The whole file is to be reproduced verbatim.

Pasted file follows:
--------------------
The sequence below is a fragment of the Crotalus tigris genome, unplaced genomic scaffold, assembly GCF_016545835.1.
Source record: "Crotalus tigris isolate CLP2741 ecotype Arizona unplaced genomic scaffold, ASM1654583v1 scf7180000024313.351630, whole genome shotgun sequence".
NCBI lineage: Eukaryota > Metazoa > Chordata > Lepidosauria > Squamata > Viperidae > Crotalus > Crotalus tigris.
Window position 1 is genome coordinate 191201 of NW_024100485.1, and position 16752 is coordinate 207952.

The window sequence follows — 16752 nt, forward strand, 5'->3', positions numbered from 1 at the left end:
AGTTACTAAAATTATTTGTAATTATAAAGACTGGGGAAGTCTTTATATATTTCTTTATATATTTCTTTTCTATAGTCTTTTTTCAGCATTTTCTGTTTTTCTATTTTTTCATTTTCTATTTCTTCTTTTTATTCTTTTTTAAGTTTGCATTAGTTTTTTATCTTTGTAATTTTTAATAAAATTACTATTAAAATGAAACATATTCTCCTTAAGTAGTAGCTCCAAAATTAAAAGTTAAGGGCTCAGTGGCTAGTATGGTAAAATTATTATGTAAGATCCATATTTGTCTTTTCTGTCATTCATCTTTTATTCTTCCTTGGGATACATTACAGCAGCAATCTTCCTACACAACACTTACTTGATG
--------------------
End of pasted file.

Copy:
The sequence below is a fragment of the Crotalus tigris genome, unplaced genomic scaffold, assembly GCF_016545835.1.
Source record: "Crotalus tigris isolate CLP2741 ecotype Arizona unplaced genomic scaffold, ASM1654583v1 scf7180000024313.351630, whole genome shotgun sequence".
NCBI lineage: Eukaryota > Metazoa > Chordata > Lepidosauria > Squamata > Viperidae > Crotalus > Crotalus tigris.
Window position 1 is genome coordinate 191201 of NW_024100485.1, and position 16752 is coordinate 207952.

The window sequence follows — 16752 nt, forward strand, 5'->3', positions numbered from 1 at the left end:
AGTTACTAAAATTATTTGTAATTATAAAGACTGGGGAAGTCTTTATATATTTCTTTATATATTTCTTTTCTATAGTCTTTTTTCAGCATTTTCTGTTTTTCTATTTTTTCATTTTCTATTTCTTCTTTTTATTCTTTTTTAAGTTTGCATTAGTTTTTTATCTTTGTAATTTTTAATAAAATTACTATTAAAATGAAACATATTCTCCTTAAGTAGTAGCTCCAAAATTAAAAGTTAAGGGCTCAGTGGCTAGTATGGTAAAATTATTATGTAAGATCCATATTTGTCTTTTCTGTCATTCATCTTTTATTCTTCCTTGGGATACATTACAGCAGCAATCTTCCTACACAACACTTACTTGATG